Last week saw two big milestones in the competitive and wide-open race to be Baltimore's next mayor — the first televised debate, sponsored by The Sun, the University of Baltimore, WJZ-TV and the League of Women Voters; and the pre-primary campaign finance disclosure. Both offer clues about how the last month of this contest is going to unfold. Here are the important things to watch between now and April 26:
What happens when Dixon goes on offense?
Former mayor Sheila Dixon is heading into the final month of the campaign with the cash edge over her closest rival, Sen. Catherine Pugh, who won't be able to turn her attention to the race full time until the legislative session ends on April 11.
Ms. Dixon is up with her first television ad, a positive spot focused on small business owners talking about how supportive she was when she was mayor. It has a nice, inspirational quality to it, but it is in line with Ms. Dixon's penchant for couching her campaign as a restoration, which Ms. Pugh has neatly countered by pitching herself as a candidate who will take the city forward, not backward.
Hanging over her effort is the memory of the ethical lapses that forced her from office. It is now clear that Ms. Dixon does not intend any kind of meaningful accounting of her past wrongdoing. She had the opportunity for it in Tuesday's debate, but she stuck to a vague "There are lessons that are learned, and I learned those lessons." Evidently, that's good enough for some voters, but will it satisfy enough of them to win the election? And will Ms. Pugh or another well funded candidate mount a direct assault on the less savory elements of Ms. Dixon's record?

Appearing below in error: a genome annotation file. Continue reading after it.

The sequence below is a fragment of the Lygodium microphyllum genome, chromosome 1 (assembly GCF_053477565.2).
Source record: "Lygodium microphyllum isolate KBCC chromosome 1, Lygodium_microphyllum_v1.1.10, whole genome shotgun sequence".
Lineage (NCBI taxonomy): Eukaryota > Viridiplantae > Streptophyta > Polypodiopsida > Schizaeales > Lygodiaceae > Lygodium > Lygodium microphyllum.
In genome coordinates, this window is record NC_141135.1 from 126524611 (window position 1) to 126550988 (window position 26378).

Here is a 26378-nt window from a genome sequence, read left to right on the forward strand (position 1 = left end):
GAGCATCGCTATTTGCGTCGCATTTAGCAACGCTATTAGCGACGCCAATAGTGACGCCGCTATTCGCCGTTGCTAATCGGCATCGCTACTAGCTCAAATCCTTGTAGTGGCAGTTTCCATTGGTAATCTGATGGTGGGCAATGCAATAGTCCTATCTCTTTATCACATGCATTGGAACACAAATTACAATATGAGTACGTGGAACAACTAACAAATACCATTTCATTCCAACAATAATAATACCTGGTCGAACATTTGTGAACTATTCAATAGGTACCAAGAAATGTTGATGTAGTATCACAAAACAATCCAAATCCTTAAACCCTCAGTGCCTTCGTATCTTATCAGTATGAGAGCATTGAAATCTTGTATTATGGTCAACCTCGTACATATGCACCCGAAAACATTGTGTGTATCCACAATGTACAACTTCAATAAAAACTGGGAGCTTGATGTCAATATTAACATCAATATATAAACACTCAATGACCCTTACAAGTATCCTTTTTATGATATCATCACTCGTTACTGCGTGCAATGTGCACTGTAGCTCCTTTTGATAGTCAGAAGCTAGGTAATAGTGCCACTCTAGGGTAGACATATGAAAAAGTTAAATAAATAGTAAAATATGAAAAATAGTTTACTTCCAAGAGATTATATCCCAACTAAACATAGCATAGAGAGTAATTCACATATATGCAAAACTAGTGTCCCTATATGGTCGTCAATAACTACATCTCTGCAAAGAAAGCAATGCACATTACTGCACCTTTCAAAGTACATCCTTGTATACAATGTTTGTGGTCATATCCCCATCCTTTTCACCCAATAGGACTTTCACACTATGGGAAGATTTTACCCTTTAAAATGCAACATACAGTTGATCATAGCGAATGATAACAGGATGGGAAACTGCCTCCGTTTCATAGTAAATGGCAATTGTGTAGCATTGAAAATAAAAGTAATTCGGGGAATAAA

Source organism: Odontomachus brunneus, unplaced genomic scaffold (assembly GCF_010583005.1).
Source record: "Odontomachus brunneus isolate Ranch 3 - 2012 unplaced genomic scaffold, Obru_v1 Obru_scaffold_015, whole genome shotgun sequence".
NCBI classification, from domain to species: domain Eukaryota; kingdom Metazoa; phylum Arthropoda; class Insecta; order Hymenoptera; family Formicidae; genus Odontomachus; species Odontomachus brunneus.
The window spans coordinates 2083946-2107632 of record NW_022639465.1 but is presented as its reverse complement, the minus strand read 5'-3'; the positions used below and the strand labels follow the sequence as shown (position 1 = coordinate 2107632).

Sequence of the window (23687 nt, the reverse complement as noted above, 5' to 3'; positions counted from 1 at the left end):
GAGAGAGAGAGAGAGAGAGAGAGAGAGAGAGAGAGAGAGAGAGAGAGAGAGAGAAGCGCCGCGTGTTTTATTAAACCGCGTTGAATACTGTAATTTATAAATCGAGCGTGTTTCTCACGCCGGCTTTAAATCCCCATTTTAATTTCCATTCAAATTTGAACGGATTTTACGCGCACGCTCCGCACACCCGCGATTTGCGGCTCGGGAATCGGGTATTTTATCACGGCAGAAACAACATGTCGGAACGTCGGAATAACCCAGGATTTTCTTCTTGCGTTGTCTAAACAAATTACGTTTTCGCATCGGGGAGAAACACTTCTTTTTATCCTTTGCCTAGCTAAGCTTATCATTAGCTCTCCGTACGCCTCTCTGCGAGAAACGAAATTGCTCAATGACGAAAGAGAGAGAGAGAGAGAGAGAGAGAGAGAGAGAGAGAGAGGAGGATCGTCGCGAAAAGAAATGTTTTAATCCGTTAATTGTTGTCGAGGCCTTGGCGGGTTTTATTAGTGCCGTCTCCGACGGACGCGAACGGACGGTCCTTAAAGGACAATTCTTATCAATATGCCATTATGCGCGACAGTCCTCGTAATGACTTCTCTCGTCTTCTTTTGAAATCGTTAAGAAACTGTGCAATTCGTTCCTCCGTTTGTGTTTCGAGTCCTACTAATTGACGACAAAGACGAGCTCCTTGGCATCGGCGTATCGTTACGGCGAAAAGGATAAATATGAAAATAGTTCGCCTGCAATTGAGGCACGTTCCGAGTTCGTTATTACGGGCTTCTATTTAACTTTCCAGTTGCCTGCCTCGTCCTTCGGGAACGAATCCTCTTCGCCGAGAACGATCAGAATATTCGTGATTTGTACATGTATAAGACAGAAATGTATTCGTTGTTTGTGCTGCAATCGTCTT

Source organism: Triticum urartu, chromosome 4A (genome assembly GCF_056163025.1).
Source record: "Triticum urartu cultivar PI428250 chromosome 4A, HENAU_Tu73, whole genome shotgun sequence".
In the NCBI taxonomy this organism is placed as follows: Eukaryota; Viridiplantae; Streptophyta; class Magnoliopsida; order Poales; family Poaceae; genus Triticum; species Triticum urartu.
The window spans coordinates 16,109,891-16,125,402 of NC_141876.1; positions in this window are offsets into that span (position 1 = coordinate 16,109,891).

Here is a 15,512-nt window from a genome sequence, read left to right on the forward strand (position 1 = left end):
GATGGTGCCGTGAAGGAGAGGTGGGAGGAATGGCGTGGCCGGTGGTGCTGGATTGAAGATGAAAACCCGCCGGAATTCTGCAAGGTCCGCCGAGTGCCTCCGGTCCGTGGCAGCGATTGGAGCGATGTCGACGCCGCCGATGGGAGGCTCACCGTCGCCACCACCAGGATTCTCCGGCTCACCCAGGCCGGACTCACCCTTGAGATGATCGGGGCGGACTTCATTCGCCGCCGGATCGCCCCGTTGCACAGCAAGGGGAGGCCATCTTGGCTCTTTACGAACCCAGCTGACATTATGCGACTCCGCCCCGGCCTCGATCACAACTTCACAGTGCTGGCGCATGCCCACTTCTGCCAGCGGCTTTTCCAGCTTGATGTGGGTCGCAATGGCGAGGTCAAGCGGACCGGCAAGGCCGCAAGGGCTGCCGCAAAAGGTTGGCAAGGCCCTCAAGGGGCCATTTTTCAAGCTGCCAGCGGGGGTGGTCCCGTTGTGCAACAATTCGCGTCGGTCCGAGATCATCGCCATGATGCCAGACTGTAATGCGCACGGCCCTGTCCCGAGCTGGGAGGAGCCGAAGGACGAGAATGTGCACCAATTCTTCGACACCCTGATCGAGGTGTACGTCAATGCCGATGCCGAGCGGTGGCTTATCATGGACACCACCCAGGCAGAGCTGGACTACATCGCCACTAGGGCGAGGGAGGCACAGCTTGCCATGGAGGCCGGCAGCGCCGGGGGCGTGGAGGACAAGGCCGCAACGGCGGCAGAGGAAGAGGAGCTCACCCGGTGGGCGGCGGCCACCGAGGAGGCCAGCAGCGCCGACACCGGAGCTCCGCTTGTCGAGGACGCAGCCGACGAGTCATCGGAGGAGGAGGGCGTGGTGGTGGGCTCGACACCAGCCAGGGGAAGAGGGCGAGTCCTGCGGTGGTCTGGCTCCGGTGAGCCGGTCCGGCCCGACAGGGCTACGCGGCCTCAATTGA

How much will Warnock spend?
The latest campaign finance reports showed that businessman David Warnock has spent an astonishing $1.5 million of his own money, most of it on advertising. The most recent Sun/University of Baltimore poll had him in third place with 10 percent, still well behind Ms. Dixon and Ms. Pugh, though certainly in an improved position compared to where he was at the beginning of the race. The question now is not only whether he will keep up the ferocious pace of his television advertising but also whether he will invest sufficiently in the kind of turnout operation that can match the battle tested Dixon and Pugh teams.
Can someone else break through?
Attorney Elizabeth Embry and City Councilman Nick Mosby landed some hard shots on Ms. Dixon and Ms. Pugh in Tuesday's debate, and Councilman Carl Stokes got pretty fiery toward the end. All three will have enough money to do at least some television advertising in the final weeks of the campaign. But each of them must convince voters not only that the front-runners are fatally flawed but also that he or she is the best alternative. That would be difficult given the time and money constraints, and the presence of so many viable candidates makes it that much harder.
Will outside money play a role?
We've seen a couple of devastating third-party ads attacking Ms. Dixon, but they were web-only and appear not to have had a significant impact on the race. In a post-Citizens United world, though, it's easier than ever for deep-pocketed supporters to step in to prop up or tear down a candidate. Several of the candidates — including Ms. Embry, Ms. Dixon and Mr. Stokes — have already received support from wealthy and well connected patrons who have strong interest in city government. Will one or more of them try to tip the scales?
What's the lesson of Mckesson?
Black Lives Matter activist DeRay Mckesson is one of the most interesting figures in the race both because of his own skills as a communicator and because of what he represents. He is a candidate of the social media age with a substantial national following but with no experience in running for office in Baltimore. Have we reached the point where a voters can be motivated and organized on Twitter, or does it still take the kind of old-school turnout operation candidates like Ms. Dixon and Ms. Pugh will employ? Mr. Mckesson may have gotten into the race too late to provide a definitive answer to that question, but the extent to which he can turn out voters — particularly those who have not been involved in city politics before — will be telling about what he or another similar candidate could achieve in the future.